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Alfa Romeo 156 Selespeed @ The 1999 London Motor Show

by Shane O' Donoghue / Mark Sims

(Alfa Romeo press release)

SELESPEED JOINS 156 RANGE

The Alfa Romeo 156 is a stunningly good-looking car - more coupe than family saloon.

Italian sporting car manufacturer, Alfa Romeo, has just brought Grand Prix-style gearchanging to the realms of roadgoing sports saloons, with a new version of its award-winning 156, called Selespeed, which went on sale here at the end of April.

With two buttons on the steering wheel, a sequential gear lever on the transmission tunnel, and a fully automatic transmission function, the new 156 Selespeed pushes back the frontiers of transmission technology.

Once the vehicle is in motion, the manually actuated five-speed transmission allows for gearchanges to be made without the driver’s hands ever leaving the steering wheel. There is no clutch pedal and no absolute need for the driver’s foot to come off the accelerator. Operated by advanced computer software, Selespeed releases the clutch automatically, brings the engine and gears to the same speed and then re-engages the clutch in a fraction of a second.

The 156 Selespeed driver thus has the choice of razor-sharp gearchanging, either via integrated push-button controls on the steering wheel, or the sequential gear lever.

Selespeed thus does away with the clutch pedal; it guarantees easy, fast and crisp gearchanges that are notably smooth if the driver ‘feathers’ the throttle momentarily during changes; it also offers a relaxing fully automatic transmission when in ‘City’ mode, and promotes safety because the steering wheel is under full control even during gearchanges - the driver never has to remove a hand to reach the gear lever.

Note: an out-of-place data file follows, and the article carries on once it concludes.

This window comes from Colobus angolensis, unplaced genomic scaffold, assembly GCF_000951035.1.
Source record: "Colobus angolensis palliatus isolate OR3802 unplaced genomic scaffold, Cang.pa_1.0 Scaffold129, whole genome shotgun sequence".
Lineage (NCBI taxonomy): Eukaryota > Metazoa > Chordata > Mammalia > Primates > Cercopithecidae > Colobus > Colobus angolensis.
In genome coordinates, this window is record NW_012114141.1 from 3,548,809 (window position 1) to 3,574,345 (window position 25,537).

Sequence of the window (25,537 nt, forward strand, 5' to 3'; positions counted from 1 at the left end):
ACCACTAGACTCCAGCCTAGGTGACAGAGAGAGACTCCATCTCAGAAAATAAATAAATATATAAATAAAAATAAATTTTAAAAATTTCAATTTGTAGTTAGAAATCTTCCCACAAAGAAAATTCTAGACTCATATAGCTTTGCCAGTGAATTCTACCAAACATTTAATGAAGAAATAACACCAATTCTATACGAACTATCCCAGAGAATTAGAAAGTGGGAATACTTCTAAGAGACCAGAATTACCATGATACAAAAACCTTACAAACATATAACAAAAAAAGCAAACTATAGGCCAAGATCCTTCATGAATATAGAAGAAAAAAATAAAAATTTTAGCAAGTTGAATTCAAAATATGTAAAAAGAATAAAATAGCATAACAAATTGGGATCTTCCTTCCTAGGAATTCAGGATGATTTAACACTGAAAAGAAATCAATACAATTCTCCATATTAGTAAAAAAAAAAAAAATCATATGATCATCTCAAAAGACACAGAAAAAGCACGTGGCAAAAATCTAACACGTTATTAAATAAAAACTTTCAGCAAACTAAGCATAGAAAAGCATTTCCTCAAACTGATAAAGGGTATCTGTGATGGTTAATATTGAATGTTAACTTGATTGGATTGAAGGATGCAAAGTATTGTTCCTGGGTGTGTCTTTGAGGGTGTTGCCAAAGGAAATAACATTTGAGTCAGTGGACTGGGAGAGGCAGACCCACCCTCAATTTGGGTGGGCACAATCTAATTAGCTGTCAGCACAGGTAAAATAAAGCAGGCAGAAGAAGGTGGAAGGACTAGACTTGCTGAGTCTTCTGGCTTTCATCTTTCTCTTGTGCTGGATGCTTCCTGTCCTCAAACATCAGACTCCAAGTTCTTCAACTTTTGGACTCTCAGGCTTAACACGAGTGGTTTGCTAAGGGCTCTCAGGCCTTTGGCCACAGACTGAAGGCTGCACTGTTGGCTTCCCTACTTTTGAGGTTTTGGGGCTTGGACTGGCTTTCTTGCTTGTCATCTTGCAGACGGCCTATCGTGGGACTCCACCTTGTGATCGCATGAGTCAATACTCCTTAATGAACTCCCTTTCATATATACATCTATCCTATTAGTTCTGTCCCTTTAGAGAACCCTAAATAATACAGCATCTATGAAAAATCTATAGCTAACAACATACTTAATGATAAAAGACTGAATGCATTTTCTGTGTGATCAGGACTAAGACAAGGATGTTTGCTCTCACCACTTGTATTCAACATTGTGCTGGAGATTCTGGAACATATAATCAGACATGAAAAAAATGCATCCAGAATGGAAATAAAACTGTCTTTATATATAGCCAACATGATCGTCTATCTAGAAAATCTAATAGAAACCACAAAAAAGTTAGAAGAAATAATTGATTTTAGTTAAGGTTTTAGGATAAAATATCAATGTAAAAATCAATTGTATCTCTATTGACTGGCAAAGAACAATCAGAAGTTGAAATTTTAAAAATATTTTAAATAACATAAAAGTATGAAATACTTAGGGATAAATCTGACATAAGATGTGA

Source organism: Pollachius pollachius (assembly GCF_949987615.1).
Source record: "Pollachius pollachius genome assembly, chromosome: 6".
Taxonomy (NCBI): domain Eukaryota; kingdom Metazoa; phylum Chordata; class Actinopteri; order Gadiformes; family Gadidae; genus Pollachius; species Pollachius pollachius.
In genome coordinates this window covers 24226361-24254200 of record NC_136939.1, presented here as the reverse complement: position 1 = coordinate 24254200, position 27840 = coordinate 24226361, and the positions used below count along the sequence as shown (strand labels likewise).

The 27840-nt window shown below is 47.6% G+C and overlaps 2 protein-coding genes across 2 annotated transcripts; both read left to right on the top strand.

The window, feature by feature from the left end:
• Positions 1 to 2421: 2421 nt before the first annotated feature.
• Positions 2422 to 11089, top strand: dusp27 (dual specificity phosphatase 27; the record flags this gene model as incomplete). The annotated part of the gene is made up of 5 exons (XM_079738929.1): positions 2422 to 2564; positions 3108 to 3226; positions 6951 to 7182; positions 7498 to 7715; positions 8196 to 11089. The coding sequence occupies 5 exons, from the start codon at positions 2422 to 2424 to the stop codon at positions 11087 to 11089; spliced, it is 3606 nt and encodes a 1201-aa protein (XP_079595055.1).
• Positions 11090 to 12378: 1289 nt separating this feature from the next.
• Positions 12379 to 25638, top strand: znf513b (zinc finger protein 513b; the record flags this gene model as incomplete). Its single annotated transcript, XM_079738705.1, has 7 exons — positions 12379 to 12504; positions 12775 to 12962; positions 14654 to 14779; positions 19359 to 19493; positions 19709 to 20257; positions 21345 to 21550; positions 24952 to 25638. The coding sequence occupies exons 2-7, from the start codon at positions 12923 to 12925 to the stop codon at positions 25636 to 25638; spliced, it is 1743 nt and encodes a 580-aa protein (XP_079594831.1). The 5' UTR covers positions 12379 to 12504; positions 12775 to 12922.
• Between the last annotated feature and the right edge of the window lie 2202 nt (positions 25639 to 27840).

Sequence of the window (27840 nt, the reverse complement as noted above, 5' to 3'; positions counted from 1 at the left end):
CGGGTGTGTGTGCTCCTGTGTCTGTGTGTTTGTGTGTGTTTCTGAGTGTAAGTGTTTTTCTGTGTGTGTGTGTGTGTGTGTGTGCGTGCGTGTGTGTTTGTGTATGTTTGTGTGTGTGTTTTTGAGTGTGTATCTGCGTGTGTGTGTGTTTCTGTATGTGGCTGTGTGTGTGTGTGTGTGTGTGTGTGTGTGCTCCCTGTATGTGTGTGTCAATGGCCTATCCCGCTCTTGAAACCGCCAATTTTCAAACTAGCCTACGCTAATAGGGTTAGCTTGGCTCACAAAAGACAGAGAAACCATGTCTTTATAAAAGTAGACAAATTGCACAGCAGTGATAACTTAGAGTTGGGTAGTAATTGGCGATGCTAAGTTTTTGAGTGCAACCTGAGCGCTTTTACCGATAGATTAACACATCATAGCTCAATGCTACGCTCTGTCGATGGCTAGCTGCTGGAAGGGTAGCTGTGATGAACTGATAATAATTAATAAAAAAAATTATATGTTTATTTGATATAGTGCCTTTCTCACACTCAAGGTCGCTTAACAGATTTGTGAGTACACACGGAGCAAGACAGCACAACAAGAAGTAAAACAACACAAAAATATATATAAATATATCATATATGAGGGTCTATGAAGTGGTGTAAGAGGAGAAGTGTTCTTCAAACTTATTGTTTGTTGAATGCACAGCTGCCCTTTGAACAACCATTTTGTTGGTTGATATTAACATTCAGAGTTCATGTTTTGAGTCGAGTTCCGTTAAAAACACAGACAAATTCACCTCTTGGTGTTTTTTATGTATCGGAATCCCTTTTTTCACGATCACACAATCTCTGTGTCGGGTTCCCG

HOW SELESPEED WORKS

In technical terms, Selespeed is a manually operated electro-hydraulic gearbox with an automatically-activated clutch mechanism. It implements the gearchanging process in a rapid, fully automatic manner. Decisions over which gear to be engaged are left to the driver, and three actuators intervene to carry out the actions that are normally performed during conventional gear shifts: one controls the clutch, another controls engagement and a third controls gear selection.

It isn't new, but the 156 still turns heads.

A fourth actuator is linked to the engine’s electronic throttle and manages torque flexibly on the basis of requests received through the gearbox control system.

The time taken to change gear is measured from the beginning of torque discharge to the end of torque return. With a conventional manual gearbox, this operation (typically) takes one to one-and-a-half seconds. Selespeed gearchanges take a similar amount of time when the vehicle is driven normally. However when the driver starts to press-on, (i.e. the accelerator is depressed through more than 60 per cent of its travel and engine speed is maintained at about or above 5000 rpm), the system shifts gear in half the time: 4-5 tenths of a second - less time than a top test-driver would take using a conventional manual gearbox. But the system prevents over-revving, because if the driver hesitates too long, the gearchange is made automatically.

Selespeed thus makes it possible to push the car’s overall dynamic abilities to the limit without altering engine performance in any way. The driver can shift gears neatly and accurately while keeping both hands on the steering wheel, and without having to use a clutch.